“Here’s Looking at You” Ronald Kok, 2016, Charcoal on paper
Though it is February 15, I thought it might still be okay to stay on the Love theme of Valentine’s Day! Here are some famous romantic images from the history of art (and one not-so-famous that I drew myself – my wife and I on our wedding day). You’ll see the tenderness, emotion, passion, ridiculousness, clumsiness and mystery of love in these artworks. A kiss is just a kiss… unless it is preserved forever on paper, canvas or in stone, of course.
“The Kiss” by Gustav Klimt, 1908. Certainly the most famous of all of Klimt’s work, infused with his trademark eroticism.
“Pygmalion and Galatea” by Jean-Leon Gerome, 1890. This painting depicts the story by Ovid of Pygmalion, the statue created by Galatea, which is brought to life by the goddess Venus.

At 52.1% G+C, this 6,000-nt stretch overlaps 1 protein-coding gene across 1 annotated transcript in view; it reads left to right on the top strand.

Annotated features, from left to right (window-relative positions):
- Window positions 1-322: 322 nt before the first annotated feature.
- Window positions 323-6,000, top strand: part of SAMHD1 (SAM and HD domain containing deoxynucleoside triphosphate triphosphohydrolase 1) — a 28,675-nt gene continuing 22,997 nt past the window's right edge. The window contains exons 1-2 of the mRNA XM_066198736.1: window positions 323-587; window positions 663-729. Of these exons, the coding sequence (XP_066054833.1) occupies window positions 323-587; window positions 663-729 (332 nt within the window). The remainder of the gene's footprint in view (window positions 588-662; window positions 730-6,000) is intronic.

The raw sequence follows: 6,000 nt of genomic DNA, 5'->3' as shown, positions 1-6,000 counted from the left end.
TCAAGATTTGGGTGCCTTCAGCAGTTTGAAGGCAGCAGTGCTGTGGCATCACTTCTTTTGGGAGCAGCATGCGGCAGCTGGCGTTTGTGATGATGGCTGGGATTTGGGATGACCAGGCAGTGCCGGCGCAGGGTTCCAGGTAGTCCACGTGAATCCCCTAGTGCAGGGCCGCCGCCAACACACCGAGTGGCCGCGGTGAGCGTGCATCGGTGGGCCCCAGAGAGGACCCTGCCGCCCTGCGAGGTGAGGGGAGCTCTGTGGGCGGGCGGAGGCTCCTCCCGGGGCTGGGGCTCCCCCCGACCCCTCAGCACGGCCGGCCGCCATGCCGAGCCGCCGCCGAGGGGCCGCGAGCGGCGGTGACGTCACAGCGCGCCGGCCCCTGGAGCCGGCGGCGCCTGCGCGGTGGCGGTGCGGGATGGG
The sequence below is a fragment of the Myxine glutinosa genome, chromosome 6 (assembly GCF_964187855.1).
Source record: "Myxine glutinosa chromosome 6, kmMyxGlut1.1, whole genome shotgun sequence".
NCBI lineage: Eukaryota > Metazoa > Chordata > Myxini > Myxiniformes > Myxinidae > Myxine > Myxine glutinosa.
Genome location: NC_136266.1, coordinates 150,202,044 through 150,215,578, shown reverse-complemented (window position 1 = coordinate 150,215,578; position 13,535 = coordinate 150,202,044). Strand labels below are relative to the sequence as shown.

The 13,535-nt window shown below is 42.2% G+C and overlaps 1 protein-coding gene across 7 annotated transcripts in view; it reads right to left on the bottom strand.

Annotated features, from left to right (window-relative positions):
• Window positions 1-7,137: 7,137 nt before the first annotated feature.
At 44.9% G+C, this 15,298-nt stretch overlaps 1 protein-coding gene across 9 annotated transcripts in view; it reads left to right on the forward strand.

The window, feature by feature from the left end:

“In Bed: the Kiss” by Henri de Toulouse-Latrec, 1892. For its time period, this is a shockingly intimate moment to be portrayed in art.
“The Kiss” by Constantin Brancusi. One of four versions of this sculpture that Brancusi created. This work makes me laugh as it reminds me that most of us don’t have that Greek god/goddess body: We look more like one of these two!
“The Kiss” by Auguste Rodin. And then there are those with those Greek god/goddess bodies… In this famous sculpture, the lovers’ lips never actually touch, symbolizing a story to two lovers who were killed before they had the chance to consummate their love for each other.
“The Birthday” by Marc Chagall, 1915. Chagall pictures himself and his wife Bella in dreamy and playful bliss on the occasion of her birthday. As others have remarked, Chagall illustrates how he could bend over backwards for love.
“Kiss V” by Roy Lichtenstein, 1964. I love Lichtenstein’s comic book-inspired art. This embrace leaves room for ambiguity: Is this joy, sadness, or grief? We can’t be sure. However, we can be sure of the genuine affection and empathy of this piece, despite the graphic art nature of it.